Putting out a magazine every two weeks is no small feat, but putting out a magazine every two weeks that is interesting, useful, timely, and visually appealing — now that keeps this staff on its toes. Add to that challenge a signature cover travel feature that must meet a variety of requirements and things really get interesting.

Celebrated Weekend planning is at once carefully orchestrated and chaotic. First, by design it requires A-list celebrities, whether they be movie stars, musicians, models, athletes, authors, or, yes, political pundits. Next, it requires a top destination, one the celebrity must know well and that has broad reader appeal.

Timing is a huge factor. Many of our cover stars are promoting a new movie, CD, book, or the like. But timing goes beyond their latest projects. We try to balance the covers geographically: We don’t want several in a row, for example, on the West Coast while ignoring the East; we also consider a city’s seasonal appeal. We need a good mix of international destinations as well as U.S. cities, and include a few vacation-only destinations along with top business cities.

It’s not just a geographical juggling act. We strive for an equal mix of male and female celebrities, as well as a balance of industries. We try to avoid, for example, featuring several athletes in a row and instead aim for a mix of all types of celebrity careers. Considering our lead time (we start working on an issue months before it boards the planes) and the celebrities’ hectic scheduling demands (the interview time is a moving target), it’s a wonder it all comes together so well.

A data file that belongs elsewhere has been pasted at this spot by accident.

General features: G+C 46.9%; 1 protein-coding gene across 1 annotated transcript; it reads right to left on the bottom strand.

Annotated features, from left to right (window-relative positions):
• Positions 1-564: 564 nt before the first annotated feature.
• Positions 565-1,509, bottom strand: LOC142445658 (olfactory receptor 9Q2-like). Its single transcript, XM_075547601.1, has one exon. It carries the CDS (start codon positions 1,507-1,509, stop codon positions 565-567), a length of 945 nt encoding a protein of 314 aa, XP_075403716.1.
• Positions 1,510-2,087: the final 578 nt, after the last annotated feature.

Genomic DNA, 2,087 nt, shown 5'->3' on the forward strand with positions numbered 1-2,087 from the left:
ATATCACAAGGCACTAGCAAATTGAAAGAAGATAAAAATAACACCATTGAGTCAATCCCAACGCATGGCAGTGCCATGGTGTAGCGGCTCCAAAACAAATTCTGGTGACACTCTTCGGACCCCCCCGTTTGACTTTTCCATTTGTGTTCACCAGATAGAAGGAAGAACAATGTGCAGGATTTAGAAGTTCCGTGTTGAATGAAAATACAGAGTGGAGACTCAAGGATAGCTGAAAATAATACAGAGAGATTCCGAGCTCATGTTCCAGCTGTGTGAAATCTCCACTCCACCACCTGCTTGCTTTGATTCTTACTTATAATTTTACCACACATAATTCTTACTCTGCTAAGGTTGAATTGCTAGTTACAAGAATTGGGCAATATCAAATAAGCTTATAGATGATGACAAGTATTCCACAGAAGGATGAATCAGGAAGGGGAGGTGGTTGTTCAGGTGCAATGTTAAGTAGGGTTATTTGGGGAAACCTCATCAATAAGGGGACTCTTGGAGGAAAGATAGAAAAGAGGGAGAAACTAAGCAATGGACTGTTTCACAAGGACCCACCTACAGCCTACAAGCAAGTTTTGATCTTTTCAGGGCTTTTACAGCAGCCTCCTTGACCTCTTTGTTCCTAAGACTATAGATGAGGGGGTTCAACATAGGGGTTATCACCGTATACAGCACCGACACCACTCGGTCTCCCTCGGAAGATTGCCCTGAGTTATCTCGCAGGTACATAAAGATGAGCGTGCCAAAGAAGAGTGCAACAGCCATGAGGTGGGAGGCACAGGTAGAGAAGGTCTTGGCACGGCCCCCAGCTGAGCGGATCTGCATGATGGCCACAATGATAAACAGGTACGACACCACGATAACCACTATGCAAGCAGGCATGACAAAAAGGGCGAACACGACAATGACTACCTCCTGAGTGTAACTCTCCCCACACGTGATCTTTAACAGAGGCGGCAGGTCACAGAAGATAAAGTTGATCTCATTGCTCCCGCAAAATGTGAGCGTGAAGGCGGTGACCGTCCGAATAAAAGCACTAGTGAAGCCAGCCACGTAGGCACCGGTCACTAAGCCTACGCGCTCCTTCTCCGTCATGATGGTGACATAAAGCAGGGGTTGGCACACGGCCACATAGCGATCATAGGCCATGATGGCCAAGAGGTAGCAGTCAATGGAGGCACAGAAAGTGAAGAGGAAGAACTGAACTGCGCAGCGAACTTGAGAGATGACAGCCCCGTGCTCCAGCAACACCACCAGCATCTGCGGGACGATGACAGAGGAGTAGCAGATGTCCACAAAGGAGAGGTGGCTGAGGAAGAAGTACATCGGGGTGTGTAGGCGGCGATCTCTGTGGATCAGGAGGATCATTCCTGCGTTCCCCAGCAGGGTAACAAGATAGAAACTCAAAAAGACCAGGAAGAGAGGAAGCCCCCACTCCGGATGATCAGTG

Sometimes we approach the celebrities to appear in our pages; often they approach us. Sometimes we look first for a celebrity and then determine the city; other times we focus first on our destination needs. This issue is a case in point: Several months ago we decided to do D.C. — we hadn’t covered it in a while, and with cherry blossom season approaching, the timing is perfect. Contributing editor Mark Seal set out to find us the perfect D.C. celeb, and with George Stephanopoulos, he did just that.

The juggling goes on right until the end, but that’s what makes this job — and this magazine — so interesting. Of course, there’s much more: Don’t miss Jim Shahin’s Travel feature on following the civil rights trail with his son, or our exclusive excerpt from X-Engineering the Corporation, James Champy’s newest business book.

Let us know what you think.

Elaine Srnka